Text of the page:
At a writing retreat I attended several years ago, I met Connie Tuttle, a soft-spoken, generous-spirited Southern woman who was working on a memoir. It’s been a long journey since then but Connie’s memoir, A Gracious Heresy: The Queer Calling of an Unlikely Prophet is now out in the world, and I read it with great interest and pleasure.
Connie’s story begins with her childhood, living the peripatetic life of a US “Army brat” which took her family to postings around the US and Europe. Her love for her family, especially her father, despite the difference in their opinions and lifestyle, shines through here — it’s a rare pleasure to read a memoir about a happy childhood. Throughout her early life, a constant theme is Connie’s sense of God’s love and a divine calling, despite her lack of involvement in traditional religious communities.
It’s that sense that her relationship with God (or Godde, as she sometimes writes) was a direct contact with divinity rather than a church-mediated experience, that adds to one of the most unique aspects of Connie’s story. As she grows to maturity, her sense that Godde loves her and is calling her to ministry develops along with her awareness of her attraction to other women. After a short-lived early marriage to a young man left her with a daughter to raise, Connie explored relationships with women and eventually identified as a lesbian. Perhaps because her spiritual life did not develop within the confines of a traditional church setting, Connie’s spiritual autobiography is amazingly free from the struggle and internalized self-hatred that characterizes the lives of so many LGBT Christians. At no point does she even entertain the idea that the Godde she worships might disapprove of her loving women. She believes in a Divine Parent who accepts all of her, just as she is — that is simply never in question.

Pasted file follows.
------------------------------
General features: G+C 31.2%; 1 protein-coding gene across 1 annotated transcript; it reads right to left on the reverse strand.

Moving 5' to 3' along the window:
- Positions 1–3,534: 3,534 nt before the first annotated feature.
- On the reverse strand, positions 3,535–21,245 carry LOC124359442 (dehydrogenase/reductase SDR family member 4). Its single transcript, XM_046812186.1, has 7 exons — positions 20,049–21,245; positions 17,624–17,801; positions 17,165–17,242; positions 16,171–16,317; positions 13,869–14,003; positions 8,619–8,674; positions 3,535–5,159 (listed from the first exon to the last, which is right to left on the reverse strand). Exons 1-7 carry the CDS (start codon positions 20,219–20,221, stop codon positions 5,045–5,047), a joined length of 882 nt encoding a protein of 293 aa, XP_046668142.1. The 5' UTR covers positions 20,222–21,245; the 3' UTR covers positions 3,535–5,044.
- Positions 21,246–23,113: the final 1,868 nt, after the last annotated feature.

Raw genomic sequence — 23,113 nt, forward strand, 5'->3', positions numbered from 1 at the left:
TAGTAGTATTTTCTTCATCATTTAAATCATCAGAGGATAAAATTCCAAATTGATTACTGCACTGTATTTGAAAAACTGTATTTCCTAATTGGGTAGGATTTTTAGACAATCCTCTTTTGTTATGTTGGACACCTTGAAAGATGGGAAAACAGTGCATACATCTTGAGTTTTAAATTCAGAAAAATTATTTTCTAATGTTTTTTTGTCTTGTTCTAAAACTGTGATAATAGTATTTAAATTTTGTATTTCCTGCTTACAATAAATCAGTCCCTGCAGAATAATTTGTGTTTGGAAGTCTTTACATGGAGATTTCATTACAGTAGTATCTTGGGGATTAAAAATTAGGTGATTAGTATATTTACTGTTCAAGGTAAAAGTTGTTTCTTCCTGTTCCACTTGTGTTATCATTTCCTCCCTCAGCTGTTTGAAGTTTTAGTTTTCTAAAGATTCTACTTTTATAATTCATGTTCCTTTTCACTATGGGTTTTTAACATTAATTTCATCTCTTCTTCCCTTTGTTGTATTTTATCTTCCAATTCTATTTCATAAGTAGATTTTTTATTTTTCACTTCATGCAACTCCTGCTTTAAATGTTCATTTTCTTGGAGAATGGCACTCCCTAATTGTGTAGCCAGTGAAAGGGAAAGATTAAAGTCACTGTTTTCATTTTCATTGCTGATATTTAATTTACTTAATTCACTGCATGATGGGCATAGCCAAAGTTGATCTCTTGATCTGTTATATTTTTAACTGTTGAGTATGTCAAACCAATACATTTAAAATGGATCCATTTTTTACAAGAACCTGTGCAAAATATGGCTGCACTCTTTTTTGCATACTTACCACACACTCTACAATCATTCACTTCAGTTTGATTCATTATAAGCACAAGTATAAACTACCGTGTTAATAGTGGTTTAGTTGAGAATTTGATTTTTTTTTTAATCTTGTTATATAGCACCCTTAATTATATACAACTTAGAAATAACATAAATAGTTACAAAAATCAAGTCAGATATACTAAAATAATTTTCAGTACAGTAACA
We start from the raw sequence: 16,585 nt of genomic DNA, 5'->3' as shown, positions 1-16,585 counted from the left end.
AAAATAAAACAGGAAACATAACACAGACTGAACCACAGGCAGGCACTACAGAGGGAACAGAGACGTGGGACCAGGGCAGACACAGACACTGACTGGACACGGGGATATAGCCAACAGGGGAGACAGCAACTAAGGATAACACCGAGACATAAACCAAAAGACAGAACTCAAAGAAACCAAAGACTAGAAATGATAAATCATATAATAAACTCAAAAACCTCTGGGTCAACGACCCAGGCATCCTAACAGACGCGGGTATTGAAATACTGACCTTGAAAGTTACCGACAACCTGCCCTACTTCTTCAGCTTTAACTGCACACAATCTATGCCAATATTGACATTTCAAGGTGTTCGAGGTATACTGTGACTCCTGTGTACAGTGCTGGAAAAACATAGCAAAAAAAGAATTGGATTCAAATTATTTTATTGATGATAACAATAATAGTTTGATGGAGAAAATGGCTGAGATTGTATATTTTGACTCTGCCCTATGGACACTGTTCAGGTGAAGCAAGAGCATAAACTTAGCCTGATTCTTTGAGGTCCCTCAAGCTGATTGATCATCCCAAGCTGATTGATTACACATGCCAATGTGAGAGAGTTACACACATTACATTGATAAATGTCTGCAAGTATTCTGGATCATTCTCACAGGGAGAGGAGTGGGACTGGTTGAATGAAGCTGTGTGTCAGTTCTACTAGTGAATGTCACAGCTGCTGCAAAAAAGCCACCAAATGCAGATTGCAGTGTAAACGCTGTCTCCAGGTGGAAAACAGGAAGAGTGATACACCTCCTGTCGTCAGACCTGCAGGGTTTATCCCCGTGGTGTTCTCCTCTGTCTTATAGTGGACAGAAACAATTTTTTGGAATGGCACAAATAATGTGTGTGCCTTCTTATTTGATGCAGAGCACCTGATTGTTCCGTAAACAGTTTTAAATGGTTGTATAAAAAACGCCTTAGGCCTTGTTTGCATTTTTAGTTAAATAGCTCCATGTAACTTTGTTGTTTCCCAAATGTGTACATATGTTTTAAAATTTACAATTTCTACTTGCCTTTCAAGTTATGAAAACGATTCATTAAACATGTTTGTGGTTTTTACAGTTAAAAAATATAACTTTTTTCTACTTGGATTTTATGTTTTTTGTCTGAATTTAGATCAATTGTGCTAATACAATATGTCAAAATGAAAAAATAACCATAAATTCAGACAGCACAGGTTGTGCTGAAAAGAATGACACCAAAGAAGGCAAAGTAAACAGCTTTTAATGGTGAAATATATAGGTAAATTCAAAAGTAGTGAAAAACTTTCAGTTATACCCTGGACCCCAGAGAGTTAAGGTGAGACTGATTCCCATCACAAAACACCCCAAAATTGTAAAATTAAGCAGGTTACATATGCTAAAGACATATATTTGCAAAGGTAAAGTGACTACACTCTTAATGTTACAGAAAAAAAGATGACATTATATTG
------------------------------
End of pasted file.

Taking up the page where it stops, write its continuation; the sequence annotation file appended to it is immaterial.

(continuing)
Roadblocks do appear in the story when Connie begins pursuing her call to ministry through the church she selects as best for her: the Presbyterian Church. While she is able to go to seminary and finds mentors who support her call, she finds that the church as an institution is not ready to ordain an out lesbian who makes no effort to hide her orientation as other gay and lesbian clergy do. The entire memoir is structured around her decision to attend a church meeting at which the ordination of LGBT people to the ministry is being discussed, and to stand silently in protest throughout the debate even though she does not have official standing that will give her a voice in the meeting — a vivid illustration of how marginalized people, including LGBT people, are so often talked about rather than listened to in our church settings.
Connie Tuttle’s decision to live her life as an “unlikely prophet” — to live out her calling as a queer woman who believes in the boundless love of God and wants to share it with others — may indeed be a heresy to some. But she names it a “gracious heresy,” and as you read her memoir it will be clear that she is a gracious woman, committed to sharing the grace of God.